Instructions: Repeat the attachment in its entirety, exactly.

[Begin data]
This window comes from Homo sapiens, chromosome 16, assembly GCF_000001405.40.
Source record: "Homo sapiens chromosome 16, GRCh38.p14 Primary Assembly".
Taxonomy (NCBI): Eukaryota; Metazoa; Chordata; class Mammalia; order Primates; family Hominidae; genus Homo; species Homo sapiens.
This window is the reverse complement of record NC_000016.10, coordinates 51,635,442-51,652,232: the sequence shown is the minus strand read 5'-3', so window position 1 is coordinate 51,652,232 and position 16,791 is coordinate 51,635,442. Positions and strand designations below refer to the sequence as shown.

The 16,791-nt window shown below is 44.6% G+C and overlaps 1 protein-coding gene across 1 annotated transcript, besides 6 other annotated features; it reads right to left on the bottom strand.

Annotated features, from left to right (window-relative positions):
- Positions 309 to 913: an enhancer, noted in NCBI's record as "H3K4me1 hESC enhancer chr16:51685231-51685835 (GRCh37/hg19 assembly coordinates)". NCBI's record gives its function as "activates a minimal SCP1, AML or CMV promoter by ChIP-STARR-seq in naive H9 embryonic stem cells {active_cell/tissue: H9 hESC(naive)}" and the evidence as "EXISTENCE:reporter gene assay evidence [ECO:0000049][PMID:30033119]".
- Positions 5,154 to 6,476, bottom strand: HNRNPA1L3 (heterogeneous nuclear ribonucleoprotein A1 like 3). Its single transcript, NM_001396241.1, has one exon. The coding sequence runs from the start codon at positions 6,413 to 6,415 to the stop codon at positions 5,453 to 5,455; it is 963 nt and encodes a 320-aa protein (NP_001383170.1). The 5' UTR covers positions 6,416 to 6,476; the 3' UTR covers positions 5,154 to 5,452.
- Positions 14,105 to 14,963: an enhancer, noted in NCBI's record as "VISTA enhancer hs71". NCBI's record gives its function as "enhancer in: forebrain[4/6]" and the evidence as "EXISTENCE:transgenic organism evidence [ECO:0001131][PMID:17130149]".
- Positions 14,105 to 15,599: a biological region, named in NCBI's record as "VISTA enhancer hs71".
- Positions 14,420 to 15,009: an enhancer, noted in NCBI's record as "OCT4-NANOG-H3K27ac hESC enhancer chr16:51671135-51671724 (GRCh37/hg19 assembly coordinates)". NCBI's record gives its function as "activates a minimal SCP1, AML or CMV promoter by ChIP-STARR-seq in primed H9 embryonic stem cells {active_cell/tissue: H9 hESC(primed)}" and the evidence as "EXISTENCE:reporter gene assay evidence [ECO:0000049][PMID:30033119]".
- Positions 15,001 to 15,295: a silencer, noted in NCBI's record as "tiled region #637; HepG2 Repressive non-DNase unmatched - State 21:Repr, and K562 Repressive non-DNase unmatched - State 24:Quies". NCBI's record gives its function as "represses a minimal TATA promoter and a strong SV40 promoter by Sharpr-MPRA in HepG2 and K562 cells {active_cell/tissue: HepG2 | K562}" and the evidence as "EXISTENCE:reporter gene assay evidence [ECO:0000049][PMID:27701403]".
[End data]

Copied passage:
This window comes from Homo sapiens, chromosome 16, assembly GCF_000001405.40.
Source record: "Homo sapiens chromosome 16, GRCh38.p14 Primary Assembly".
Taxonomy (NCBI): Eukaryota; Metazoa; Chordata; class Mammalia; order Primates; family Hominidae; genus Homo; species Homo sapiens.
This window is the reverse complement of record NC_000016.10, coordinates 51,635,442-51,652,232: the sequence shown is the minus strand read 5'-3', so window position 1 is coordinate 51,652,232 and position 16,791 is coordinate 51,635,442. Positions and strand designations below refer to the sequence as shown.

The 16,791-nt window shown below is 44.6% G+C and overlaps 1 protein-coding gene across 1 annotated transcript, besides 6 other annotated features; it reads right to left on the bottom strand.

Annotated features, from left to right (window-relative positions):
- Positions 309 to 913: an enhancer, noted in NCBI's record as "H3K4me1 hESC enhancer chr16:51685231-51685835 (GRCh37/hg19 assembly coordinates)". NCBI's record gives its function as "activates a minimal SCP1, AML or CMV promoter by ChIP-STARR-seq in naive H9 embryonic stem cells {active_cell/tissue: H9 hESC(naive)}" and the evidence as "EXISTENCE:reporter gene assay evidence [ECO:0000049][PMID:30033119]".
- Positions 5,154 to 6,476, bottom strand: HNRNPA1L3 (heterogeneous nuclear ribonucleoprotein A1 like 3). Its single transcript, NM_001396241.1, has one exon. The coding sequence runs from the start codon at positions 6,413 to 6,415 to the stop codon at positions 5,453 to 5,455; it is 963 nt and encodes a 320-aa protein (NP_001383170.1). The 5' UTR covers positions 6,416 to 6,476; the 3' UTR covers positions 5,154 to 5,452.
- Positions 14,105 to 14,963: an enhancer, noted in NCBI's record as "VISTA enhancer hs71". NCBI's record gives its function as "enhancer in: forebrain[4/6]" and the evidence as "EXISTENCE:transgenic organism evidence [ECO:0001131][PMID:17130149]".
- Positions 14,105 to 15,599: a biological region, named in NCBI's record as "VISTA enhancer hs71".
- Positions 14,420 to 15,009: an enhancer, noted in NCBI's record as "OCT4-NANOG-H3K27ac hESC enhancer chr16:51671135-51671724 (GRCh37/hg19 assembly coordinates)". NCBI's record gives its function as "activates a minimal SCP1, AML or CMV promoter by ChIP-STARR-seq in primed H9 embryonic stem cells {active_cell/tissue: H9 hESC(primed)}" and the evidence as "EXISTENCE:reporter gene assay evidence [ECO:0000049][PMID:30033119]".
- Positions 15,001 to 15,295: a silencer, noted in NCBI's record as "tiled region #637; HepG2 Repressive non-DNase unmatched - State 21:Repr, and K562 Repressive non-DNase unmatched - State 24:Quies". NCBI's record gives its function as "represses a minimal TATA promoter and a strong SV40 promoter by Sharpr-MPRA in HepG2 and K562 cells {active_cell/tissue: HepG2 | K562}" and the evidence as "EXISTENCE:reporter gene assay evidence [ECO:0000049][PMID:27701403]".